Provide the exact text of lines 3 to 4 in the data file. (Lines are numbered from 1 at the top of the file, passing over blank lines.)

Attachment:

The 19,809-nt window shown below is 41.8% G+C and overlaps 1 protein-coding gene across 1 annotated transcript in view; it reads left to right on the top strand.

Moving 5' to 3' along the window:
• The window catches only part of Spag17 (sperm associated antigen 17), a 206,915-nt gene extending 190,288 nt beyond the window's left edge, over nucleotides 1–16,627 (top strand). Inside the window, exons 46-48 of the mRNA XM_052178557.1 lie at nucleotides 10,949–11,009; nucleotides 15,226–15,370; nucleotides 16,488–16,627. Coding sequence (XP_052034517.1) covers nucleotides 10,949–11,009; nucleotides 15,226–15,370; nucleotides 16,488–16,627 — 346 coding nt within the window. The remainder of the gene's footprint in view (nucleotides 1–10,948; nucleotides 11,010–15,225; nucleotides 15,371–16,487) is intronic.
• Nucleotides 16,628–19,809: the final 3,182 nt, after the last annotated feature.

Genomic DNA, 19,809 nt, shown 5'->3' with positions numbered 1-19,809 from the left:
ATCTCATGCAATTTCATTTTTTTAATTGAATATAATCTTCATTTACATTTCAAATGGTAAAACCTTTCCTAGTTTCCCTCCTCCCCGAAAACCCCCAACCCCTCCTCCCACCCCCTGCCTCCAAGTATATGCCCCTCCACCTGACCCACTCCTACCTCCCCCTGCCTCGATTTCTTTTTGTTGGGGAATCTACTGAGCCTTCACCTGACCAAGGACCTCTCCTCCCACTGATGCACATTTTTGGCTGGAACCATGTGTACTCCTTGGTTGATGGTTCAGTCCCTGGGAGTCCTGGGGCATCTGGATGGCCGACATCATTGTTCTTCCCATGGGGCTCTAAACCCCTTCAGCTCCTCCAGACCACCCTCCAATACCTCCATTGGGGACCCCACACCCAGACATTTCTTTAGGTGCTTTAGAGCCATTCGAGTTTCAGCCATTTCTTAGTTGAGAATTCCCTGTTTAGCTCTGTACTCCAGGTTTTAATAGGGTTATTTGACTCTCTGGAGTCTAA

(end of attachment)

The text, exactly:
• The window catches only part of Spag17 (sperm associated antigen 17), a 206,915-nt gene extending 190,288 nt beyond the window's left edge, over nucleotides 1–16,627 (top strand). Inside the window, exons 46-48 of the mRNA XM_052178557.1 lie at nucleotides 10,949–11,009; nucleotides 15,226–15,370; nucleotides 16,488–16,627. Coding sequence (XP_052034517.1) covers nucleotides 10,949–11,009; nucleotides 15,226–15,370; nucleotides 16,488–16,627 — 346 coding nt within the window. The remainder of the gene's footprint in view (nucleotides 1–10,948; nucleotides 11,010–15,225; nucleotides 15,371–16,487) is intronic.
• Nucleotides 16,628–19,809: the final 3,182 nt, after the last annotated feature.